GD: What contributions have you made through your work?
RP: I do not know if I have made any contributions. It is other people’s perspective. I have worked very hard to make people understand what I think is good for film making. As a student, the only thing that has bothered me when I watched films from the west—which is Hollywood, European cinema, Eastern European cinema, the Russian cinema and everything that I had seen, is that their films came across to me as different. It came across to me as close to life more than the Indian films I watched. I hated all the Indian films. I realised the difference is in the way sound is done in those movies and in our movies.
I used to tell my friends that, “Either, I should have been born in the west or I should have been in my teens in the 70’s”. They used to laugh at me for thinking that when we make films, we don’t respect our actors! I think that is one of the biggest mistakes that we make. If you are not capturing the performance of an actor when he is actually acting it out, when he is in that emotional state, when he is in the right acoustic environment, we are not doing justice to film making; neither are we doing justice to the audience paying money because you are not giving their money’s worth. It’s like a singer doing a lip sync in a stage performance. It is just as bad to me. So that was my idea, to change that attitude towards film making first and foremost, so I went around, the rest of India, trying to make people understand. I thought Kamal Hassan will be one person who will do this, who will understand what I’m saying. I went to him. He was very forthcoming but to him—I was a young, enthusiastic boy, who had just finished film school, who probably did not know how film making works professionally. He asked me some of the very pertinent questions of Indian film making. He couldn’t do much to further my quest but he loved my enthusiasm.
I came to Bombay to attend my last film festival. Someone called my name at the theatre and said, “There is a shoot—can you go? The original sound recordist is not available”. I literally bought clothes from Fashion Street and went to that shoot. I did not know how to conduct myself in a shoot at that time. I was fresh out of the film school. I only knew one thing—sound and I knew what was right and what was wrong in sound. I fought with people and I got things done. I decided to never ever work in television again because it was a television work and I wanted to do only films.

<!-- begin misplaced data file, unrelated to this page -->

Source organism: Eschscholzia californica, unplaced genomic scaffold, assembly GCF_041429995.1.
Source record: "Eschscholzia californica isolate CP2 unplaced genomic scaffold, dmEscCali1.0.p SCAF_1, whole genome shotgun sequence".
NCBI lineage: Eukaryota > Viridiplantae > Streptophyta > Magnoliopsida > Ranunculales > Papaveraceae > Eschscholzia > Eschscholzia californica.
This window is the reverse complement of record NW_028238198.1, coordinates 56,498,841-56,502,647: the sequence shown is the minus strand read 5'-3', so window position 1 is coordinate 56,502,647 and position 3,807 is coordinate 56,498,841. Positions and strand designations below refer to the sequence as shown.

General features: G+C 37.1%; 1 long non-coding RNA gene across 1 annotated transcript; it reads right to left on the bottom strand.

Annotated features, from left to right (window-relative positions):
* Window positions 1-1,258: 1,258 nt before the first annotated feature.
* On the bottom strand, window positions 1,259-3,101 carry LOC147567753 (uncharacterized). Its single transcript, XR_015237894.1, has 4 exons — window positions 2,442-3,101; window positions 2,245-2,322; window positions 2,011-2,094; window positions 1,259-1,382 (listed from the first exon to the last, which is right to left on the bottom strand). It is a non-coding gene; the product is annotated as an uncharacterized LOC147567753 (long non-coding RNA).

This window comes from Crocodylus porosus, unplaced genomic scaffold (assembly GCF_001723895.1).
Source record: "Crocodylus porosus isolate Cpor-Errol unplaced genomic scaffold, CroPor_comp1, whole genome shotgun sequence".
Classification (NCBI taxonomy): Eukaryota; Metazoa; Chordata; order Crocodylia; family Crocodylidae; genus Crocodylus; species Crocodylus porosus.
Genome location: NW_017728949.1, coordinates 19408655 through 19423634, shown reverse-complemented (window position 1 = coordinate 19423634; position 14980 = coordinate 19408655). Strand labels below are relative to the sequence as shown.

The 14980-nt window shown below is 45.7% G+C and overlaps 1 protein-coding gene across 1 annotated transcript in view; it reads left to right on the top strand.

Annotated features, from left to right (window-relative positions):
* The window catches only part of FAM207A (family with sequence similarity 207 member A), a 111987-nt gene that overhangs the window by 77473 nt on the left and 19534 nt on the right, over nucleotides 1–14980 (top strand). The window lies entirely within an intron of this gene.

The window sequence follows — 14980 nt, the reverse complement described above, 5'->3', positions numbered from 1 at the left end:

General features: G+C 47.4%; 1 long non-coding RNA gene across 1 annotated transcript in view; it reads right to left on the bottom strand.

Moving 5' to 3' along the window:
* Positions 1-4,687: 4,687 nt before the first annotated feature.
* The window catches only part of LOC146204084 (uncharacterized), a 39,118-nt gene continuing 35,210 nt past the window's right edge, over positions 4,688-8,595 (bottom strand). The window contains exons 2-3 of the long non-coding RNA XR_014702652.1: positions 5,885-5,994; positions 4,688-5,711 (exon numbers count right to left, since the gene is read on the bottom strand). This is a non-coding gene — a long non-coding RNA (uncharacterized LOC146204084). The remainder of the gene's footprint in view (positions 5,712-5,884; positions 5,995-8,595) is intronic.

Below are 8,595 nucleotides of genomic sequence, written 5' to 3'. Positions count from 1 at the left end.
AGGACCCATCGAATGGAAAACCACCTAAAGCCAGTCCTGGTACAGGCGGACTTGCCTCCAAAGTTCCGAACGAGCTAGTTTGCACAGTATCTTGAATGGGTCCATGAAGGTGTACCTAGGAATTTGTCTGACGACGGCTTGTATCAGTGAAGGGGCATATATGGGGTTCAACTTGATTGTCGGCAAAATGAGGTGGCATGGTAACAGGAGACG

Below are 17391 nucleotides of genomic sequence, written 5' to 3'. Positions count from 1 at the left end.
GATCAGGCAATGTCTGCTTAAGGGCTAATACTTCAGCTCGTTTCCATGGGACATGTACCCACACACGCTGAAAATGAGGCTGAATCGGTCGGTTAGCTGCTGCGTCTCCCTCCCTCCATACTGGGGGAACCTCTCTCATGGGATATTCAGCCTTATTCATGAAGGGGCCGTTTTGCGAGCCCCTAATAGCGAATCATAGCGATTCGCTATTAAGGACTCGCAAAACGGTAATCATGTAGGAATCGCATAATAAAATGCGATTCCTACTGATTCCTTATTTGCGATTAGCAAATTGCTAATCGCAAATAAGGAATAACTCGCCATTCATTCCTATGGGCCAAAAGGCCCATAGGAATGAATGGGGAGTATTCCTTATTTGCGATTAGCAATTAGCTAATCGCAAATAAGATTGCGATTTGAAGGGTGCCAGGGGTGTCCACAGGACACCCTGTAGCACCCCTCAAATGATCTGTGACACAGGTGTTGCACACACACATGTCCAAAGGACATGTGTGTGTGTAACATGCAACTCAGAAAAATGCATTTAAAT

I came to Bombay with the intention of going back to Kerala. I saw all my friends sitting around without a job. Then I got one more call, one more job, like that I got stuck onto Bombay. I was never planning to live in Bombay, it just happened. Bombay gave me a lot of opportunity, people were a lot more receptive to what I was saying. Fortunately, I came at a time when Indian cinema was going through a transient time. There were new film makers who were coming into the foray. They were people who studied abroad, who understood cinema, who understood what I was talking about. People were making films about the urban realities of India. I worked, in the early stages of my career, on the new Indian cinema. English speaking cinemas were being made in India. Split Wide Open, Snip, Everybody Say’s I’m Fine… They were willing to experiment with what I was telling them. Slowly, I brought the concept of Sync Sound and Sound Design into Indian cinema.
I remember there were not enough microphones at that time in India. I remember, going to a friend’s place, picking up the microphone, putting it in a bag, got into a taxi and went to a shoot—like a porter. I worked like that. I started from there. Fourteen and a half years later, when I was given the honour at the Cinema Audio Society of America, when people like Dennis Mathildon (who experimented with wireless microphone for the first time in the world), Steven Spielberg, George Lucas and all these people were sitting in that audience, Ben Burt was being given a lifetime achievement award that evening, I told them during my award acceptance speech, “None of you know me but I know each one of you because you have all been gurus to me, in a sense. I started from where there were no microphones available to me. Fourteen years of my struggle has brought me here to take this highest honour. I’m standing here today only because of one thing—the fraternity I was working with were receptive to changes. They were willing to accept challenges. They were willing to try new things. I thank them for allowing me to grow and I take this in their name and to the enthusiasm they have shown me”. And they gave me a standing ovation!